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Journalism 1010 Chapter 3 Notes

by: Abbey Marshall

Journalism 1010 Chapter 3 Notes NUTR 1000

Marketplace > Ohio University > Nutrition and Food Sciences > NUTR 1000 > Journalism 1010 Chapter 3 Notes
Abbey Marshall
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About this Document

Thursday quiz and exam
Introduction to Nutrition
Jennifer Yoder
Class Notes
journalism, Media, Print, books, Newspaper




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This 5 page Class Notes was uploaded by Abbey Marshall on Thursday September 15, 2016. The Class Notes belongs to NUTR 1000 at Ohio University taught by Jennifer Yoder in Fall 2016. Since its upload, it has received 7 views. For similar materials see Introduction to Nutrition in Nutrition and Food Sciences at Ohio University.

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Date Created: 09/15/16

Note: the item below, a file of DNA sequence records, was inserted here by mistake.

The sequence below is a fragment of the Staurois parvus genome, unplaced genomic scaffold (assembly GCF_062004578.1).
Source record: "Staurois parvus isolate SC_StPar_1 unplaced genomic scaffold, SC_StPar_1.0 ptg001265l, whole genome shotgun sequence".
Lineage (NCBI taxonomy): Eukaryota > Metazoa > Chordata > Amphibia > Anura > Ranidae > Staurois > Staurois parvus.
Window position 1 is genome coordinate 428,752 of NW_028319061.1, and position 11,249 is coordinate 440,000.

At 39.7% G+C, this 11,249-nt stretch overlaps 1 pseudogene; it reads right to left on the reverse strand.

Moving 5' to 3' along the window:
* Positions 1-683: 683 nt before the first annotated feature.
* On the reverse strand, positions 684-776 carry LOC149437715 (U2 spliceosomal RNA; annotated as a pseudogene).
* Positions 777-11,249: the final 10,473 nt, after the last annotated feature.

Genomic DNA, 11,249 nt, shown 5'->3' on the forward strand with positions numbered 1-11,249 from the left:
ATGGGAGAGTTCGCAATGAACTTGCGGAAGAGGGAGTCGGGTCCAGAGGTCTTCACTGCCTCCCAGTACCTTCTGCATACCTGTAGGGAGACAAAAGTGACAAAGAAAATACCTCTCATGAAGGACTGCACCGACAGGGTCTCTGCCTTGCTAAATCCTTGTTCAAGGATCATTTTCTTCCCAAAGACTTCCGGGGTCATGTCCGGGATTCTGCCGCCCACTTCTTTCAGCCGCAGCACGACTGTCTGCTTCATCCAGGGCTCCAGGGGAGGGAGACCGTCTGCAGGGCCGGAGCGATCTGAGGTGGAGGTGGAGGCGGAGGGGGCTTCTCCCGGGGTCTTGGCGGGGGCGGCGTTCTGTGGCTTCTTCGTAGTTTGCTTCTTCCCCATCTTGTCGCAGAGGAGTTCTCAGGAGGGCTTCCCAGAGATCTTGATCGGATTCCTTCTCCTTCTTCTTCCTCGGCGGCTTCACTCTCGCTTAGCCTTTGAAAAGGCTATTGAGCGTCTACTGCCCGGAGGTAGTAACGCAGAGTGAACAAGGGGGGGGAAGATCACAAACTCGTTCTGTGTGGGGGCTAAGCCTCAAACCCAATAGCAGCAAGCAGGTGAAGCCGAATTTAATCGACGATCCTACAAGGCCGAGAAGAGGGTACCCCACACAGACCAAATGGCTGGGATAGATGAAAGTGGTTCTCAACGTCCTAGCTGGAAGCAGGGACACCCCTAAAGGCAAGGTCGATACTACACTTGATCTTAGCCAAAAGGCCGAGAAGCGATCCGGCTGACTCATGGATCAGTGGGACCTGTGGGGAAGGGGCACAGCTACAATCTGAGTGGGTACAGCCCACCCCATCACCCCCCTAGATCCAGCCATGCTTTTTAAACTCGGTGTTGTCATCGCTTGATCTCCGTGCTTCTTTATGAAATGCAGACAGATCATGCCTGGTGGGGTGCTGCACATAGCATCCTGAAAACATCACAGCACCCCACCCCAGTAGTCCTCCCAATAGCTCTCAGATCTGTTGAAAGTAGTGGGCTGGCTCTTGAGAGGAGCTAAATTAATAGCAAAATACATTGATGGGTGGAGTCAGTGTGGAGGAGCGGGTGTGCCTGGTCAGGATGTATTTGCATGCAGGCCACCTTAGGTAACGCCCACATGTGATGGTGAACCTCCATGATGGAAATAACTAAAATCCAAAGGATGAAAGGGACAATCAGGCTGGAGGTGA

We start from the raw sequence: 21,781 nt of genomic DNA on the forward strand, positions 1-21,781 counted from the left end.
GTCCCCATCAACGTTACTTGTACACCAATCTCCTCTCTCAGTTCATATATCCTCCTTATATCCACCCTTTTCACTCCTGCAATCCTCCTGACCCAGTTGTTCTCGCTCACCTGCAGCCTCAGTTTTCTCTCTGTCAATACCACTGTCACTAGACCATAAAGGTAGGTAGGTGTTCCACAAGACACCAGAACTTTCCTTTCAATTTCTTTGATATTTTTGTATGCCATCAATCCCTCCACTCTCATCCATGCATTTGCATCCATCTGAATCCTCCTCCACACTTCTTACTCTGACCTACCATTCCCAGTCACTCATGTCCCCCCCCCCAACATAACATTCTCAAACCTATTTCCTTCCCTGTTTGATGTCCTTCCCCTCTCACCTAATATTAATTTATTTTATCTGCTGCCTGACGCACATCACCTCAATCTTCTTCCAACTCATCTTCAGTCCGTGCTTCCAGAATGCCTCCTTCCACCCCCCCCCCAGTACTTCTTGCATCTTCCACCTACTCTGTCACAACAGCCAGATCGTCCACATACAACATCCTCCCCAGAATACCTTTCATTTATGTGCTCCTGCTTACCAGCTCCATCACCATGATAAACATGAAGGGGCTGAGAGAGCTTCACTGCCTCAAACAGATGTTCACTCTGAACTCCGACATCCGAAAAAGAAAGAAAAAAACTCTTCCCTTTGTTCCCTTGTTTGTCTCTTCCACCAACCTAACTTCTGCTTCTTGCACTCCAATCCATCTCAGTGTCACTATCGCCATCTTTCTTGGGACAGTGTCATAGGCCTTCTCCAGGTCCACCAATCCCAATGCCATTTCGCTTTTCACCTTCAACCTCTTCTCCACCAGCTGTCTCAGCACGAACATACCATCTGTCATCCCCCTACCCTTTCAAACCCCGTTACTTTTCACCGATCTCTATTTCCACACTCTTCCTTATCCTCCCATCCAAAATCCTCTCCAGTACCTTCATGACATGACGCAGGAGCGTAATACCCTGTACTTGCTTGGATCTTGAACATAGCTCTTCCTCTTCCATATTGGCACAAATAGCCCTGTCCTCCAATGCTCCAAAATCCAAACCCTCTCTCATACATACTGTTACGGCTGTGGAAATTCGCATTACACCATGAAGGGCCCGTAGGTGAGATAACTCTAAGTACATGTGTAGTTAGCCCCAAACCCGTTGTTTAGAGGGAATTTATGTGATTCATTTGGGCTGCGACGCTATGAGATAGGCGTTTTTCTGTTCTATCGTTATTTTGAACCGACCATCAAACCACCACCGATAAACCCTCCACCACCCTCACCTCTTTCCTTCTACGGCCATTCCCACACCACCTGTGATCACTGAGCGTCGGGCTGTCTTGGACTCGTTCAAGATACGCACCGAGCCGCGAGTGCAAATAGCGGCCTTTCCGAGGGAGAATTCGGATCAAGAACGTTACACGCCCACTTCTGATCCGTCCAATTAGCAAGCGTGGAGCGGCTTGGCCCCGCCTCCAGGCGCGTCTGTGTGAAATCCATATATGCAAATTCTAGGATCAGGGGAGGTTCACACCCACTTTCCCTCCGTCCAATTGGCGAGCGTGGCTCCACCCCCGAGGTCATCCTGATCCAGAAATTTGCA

Chapter 3 Notes Print Media Functions of Print Functions of Print Media  Transmission of culture o Teach the language, values, and traditions of a culture o Reading introduces immigrants and children to societal rules and norms o Ancient religious texts such as the Bible, etc. have successfully imparted cultural mores and values for centuries  Diffusion of ideas and knowledge  Entertainment o Sometimes we read for sheer joy o Some recent studies indicate a drop in this activity  only 67 percent of Americans sixteen and older reporting that they read paper books, down from 72 percent in 2011. Distinctive Functions of Books  Religious texts have shaped beliefs and worldviews so profoundly that wars continue to erupt over conflicting doctrine  Book burnings attest to social and cultural significance of books throughout history up to today  Textbooks, although intended to impart objective knowledge, can express values through omission as much as inclusion (ex. creationism vs evolution) History of Books to Today Monastic Scribes  Until the invention of printing, books had to be copied by hand  In the middle ages, trained monks copied religious and classical works in monastic writing rooms called scriptoria  Early books were published in school format then codexes o Codex: a manuscript of bound individual pages that replaced the scroll  Until paper arrived from China via the Middle East in the Middle Ages, European scribes wrote on parchment or vellum made from treated hides of goats, sheep, or calves Johannes Gutenberg  German printer credited with creating the first mechanical printing press in 1455  Gutenberg Bible: bible printed by Johannes Gutenberg in Europe in 1455 considered one of the first mechanically printed works Beginnings of mass communication and mass literacy  Printing press spread scientific discoveries and religious beliefs (some challenged authority of Catholic church)  Literacy was still not universal  Most Europeans and Americans remained illiterate until the nineteenth century  Education available largely to the wealthy Cheaper and smaller books  Dime Novels: accessible to the poor o Sold for 10 cents o 1860  Mass market paperbacks: inexpensive, softcover books small enough for a back pocket and sold in bookstores, supermarkets, drugstores, and other public places o 1939  Print-on-demand: publication of single books or tiny print runs based on customer demands using largely automated, nontraditional book-printing methods such as the color laser printer o Enables writers to publish low-cost prints and sell their paperbacks online or even in some bookstores o 1990s  Ebooks: online books Current Book-Industry Issues Three significant trends affecting book publishing:  Industry mergers and consolidation enable publishers to increase profit margins by reducing operating costs associated with warehousing, marketing, and sales. o Increased size means more leverage with dominant retail giants Barnes and Noble and in negotiations about obtaining prominent display locations in bookstores and on the web o Traditional publishing companies see Amazon as a competitor  The book-publishing industry is intertwined with global media and the entertainment industry o Profits for the biggest publishers are derived from technology products and services o Some books are published and adapted to movies, video games, etc.  The emergence of online booksellers, ebooks, and on-demand printing is transforming sales and distribution, growth that renders an uncertain future for traditional bookstores and even the power of traditional publishers to set prices o Amazon is capturing a rising percentage of total book sales o Borders closed Sales and Readership of Books  During recessions, pleasure book sales fall because of less disposable income.  Textbooks make up the largest portion of publishing industry in terms of sales Outlook for Books  Digital media and recession hurts book industry  Ebooks have been outselling traditional books  Another fast growing industry is audiobooks  One growing avenue is independent publishing and design Functions of Newspapers Local Newspapers  Majoring of U.S. newspaper serve local geographic communities  Local papers provide legal record of community’s public communications, running obituaries and various announcements  Local economy reporting National Newspapers  New York Times, USA Today, etc.  In 1982, Al Neuharth launched USA Today, strong mix of general-interest news with colorful graphics  New economic model: o Content sent electronically to printing and distribution centers throughout the country o Cheaper for nationwide distribution o Adopted by NYTimes, etc. o About 75 percent of the top 100 best-selling newspapers are in Asia History of Newspapers to Today Commercial Press and Partisan Press  Commercial press: reported on items of commercial interest  Partisan press: affiliated with a political party, did not subscribe to the modern principle of unbiased and impartial coverage and frequently borrowed news from other newspaper Colonial Readership and finances  Subscriptions to papers cost eight to ten dollars per year (beyond reach of most)  Limited to those who were educated, affluent, etc. Golden Age of Newspapers  Benjamin Day: publisher of New York Sun, who originated the penny press in 1833 by offering his paper on the streets for a penny  Penny press: newspapers that sold for a penny, making them accessible to everyone o Supported by advertising rather than subscriptions o Tried to attract large audiences Current Newspaper Industry Issues  Newspaper Preservation Act of 1970: created to preserve a diversity of editorial opinions in communities where only two competing, or independently owned, newspaper exist  Joint Operating Arrangement (JOA): legal agreement permitting newspapers in the same market or city to merge their business operations for economic reasons while maintaining independent editorial operations Newspaper Chains:  Traditionally, newspapers were owned by families, individuals, or political parties general residing in communities their newspaper served  Now, in the US and globally, ownership became increasingly concentrated and most newspapers are part of a group or chain owned by a privately held or publicly traded company  Profit margins have narrowed drastically in recent years  Benefits: o Offer shared resources for news gathering o Can be important in communities where a single advertiser accounts for revenue and can be compromising for small newspapers  Problems: o Can pressure local newspapers for higher profits (eliminating reporters, etc.) o Can weaken the connection between the local media and community Sales and Readership of Newspapers  Citizen journalism  Readership: number or percentage of newspaper readers  Circulation: number of newspaper copies sold or distributed  Advertising generates two thirds of US newspaper revenue; the rest is subscriptions  Things to consider with outlook of newspapers: o Newspaper executives are outsiders o Digital subscriptions are progressing o Understanding and measuring audience has been critical o Local coverage is increasingly important o Smaller but more numerous revenue streams need to be developed o After government bailout of auto industry, advertising increased all media channels Magazines  Feature longer treatment of articles  Magazines are published at regular but less frequent intervals, less time sensitive tends to be more in depth  Typically published on higher quality paper intended to be kept longer than dailies  Magazines are typically national  Muckrakers: journalists who conduct investigative reporting